ARGUED JULY 7, 1980.
DECIDED OCTOBER 8, 1980.
Murder. Franklin Superior Court. Before Judge Grant.
Floyd W. Keeble, Jr., for appellant.
J. Cleve Miller, District Attorney, Lindsay A. Tise, Jr., Assistant District Attorney, Arthur K. Bolton, Attorney General, Mary Beth Westmoreland, Staff Assistant Attorney General, for appellee.
Garnett Cape, the appellant, was convicted and sentenced to death by a jury in Franklin County Superior Court for the May 17, 1979, murder of Karen Dove. His case is now before this court on direct appeal and for mandatory review of the death sentence.
I. Summary of the Evidence.
From the evidence presented at trial, the jury was authorized to find the following facts:
The appellant, a 56-year-old male, was the uncle of the victim's mother. He was well acquainted with the victim's family. The victim's father and the appellant had hunted and fished together often. He had socialized with the victim's family on many occasions, and had worked with the victim's brother. He had developed a close relationship with all the members of the family, including the victim, a 15-year-old high school student.
Approximately three months prior to the murder, the appellant had been told by the victim's mother to stay away from the victim. The mother testified that the appellant "seemed a little too interested in her." The victim was also told to stay away from the appellant. In response, the appellant ceased visiting the family but continued to see the victim's father and brother at their places of employment.
The appellant had promised to buy the victim an expensive car. They had looked at the car together. On the 14th of May, the appellant had signed a purchase order. He had asked for a delay in delivery in order to get funds from a Texas bank. It was later established at trial that the appellant did not have such an account.
On the morning of the murder, the appellant drove the victim and her friend, Tammy Lee Dickerson, to school. He talked to the victim alone in the car for a few minutes after her friend went into the school. The victim was last seen alive leaving school at approximately 3:15 p. m.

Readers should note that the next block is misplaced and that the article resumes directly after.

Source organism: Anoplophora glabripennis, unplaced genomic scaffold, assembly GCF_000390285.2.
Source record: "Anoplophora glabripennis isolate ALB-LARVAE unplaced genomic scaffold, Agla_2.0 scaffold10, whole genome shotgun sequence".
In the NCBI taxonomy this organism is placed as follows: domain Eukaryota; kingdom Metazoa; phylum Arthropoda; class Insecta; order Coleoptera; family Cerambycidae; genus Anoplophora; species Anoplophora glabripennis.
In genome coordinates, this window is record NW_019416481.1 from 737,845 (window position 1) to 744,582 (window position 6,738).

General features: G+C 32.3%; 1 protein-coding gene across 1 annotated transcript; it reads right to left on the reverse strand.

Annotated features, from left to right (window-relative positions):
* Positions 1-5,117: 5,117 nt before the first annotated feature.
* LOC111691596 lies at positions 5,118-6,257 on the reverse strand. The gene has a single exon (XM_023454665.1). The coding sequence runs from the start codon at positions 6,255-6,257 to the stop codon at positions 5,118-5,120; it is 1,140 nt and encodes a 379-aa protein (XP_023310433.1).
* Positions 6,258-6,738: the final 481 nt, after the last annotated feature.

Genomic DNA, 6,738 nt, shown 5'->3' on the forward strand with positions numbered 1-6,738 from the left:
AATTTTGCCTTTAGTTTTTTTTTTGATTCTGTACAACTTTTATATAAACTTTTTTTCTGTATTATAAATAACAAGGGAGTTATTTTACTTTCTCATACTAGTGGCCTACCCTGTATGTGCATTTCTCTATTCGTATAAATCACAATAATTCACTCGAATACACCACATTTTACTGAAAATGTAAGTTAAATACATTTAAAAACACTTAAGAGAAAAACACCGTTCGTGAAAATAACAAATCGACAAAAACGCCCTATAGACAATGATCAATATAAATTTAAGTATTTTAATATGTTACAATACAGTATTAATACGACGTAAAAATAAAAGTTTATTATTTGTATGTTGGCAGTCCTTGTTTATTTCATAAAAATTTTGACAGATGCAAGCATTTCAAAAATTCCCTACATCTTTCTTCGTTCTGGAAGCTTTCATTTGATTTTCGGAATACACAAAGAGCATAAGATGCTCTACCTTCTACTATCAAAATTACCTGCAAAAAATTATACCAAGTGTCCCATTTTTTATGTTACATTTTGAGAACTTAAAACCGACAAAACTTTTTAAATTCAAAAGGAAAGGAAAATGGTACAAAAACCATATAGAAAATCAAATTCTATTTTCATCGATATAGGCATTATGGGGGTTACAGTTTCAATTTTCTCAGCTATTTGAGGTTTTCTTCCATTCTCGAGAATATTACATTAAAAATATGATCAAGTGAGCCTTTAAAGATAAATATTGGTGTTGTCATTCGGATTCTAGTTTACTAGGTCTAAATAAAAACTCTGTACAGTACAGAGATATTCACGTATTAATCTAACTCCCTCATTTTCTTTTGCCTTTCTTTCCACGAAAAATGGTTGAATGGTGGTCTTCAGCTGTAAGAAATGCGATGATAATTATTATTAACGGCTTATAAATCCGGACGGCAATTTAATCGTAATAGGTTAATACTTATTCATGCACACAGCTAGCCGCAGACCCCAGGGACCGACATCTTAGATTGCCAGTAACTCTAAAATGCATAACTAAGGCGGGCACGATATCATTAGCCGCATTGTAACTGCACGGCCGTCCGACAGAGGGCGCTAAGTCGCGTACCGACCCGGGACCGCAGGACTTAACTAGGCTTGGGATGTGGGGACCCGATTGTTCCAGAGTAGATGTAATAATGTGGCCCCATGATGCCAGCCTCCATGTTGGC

At approximately 4:45 p. m., the appellant came into the victim's brother's place of employment and told him he had "lost" his sister. The victim's brother noticed that appellant was frightened, nervous, and had cuts on his hands and scratches on his face.
The appellant explained that he had picked up the victim after school, and had taken her to the courthouse to get her birth certificate, which was required to enable her to obtain a learner's driving permit. He testified that she went into the courthouse but didn't come out, and although he had looked for her, she was missing.
The victim's brother then began to search for his sister. The appellant had the victim's brother drive him to see a classmate of the victim. Appellant asked her whether the victim was in a good mood that day. Thereafter, the appellant went to the victim's father and, in tears, told him the same story. In response, the victim's father told the appellant that, "You knowed you wasn't suppose to pick her up," and the appellant replied, "Yeah, I'll never bother her again, I'll never buy her nothing else."
It was established that the victim's mother had gotten the victim a birth certificate and learner's permit the day prior to the murder.
The victim's brother accompanied by Tammy Lee Dickerson and another young female continued to search for the victim. He had gone to the appellant's house, but finding no one home had not entered. Later, the victim's brother and his companions returned to the appellant's house. He found a note on the back door which read, "Gone to Anderson. Garnett." The victim's brother then broke into the house through the front door. He found the front room and kitchen in an unusually neat and clean condition.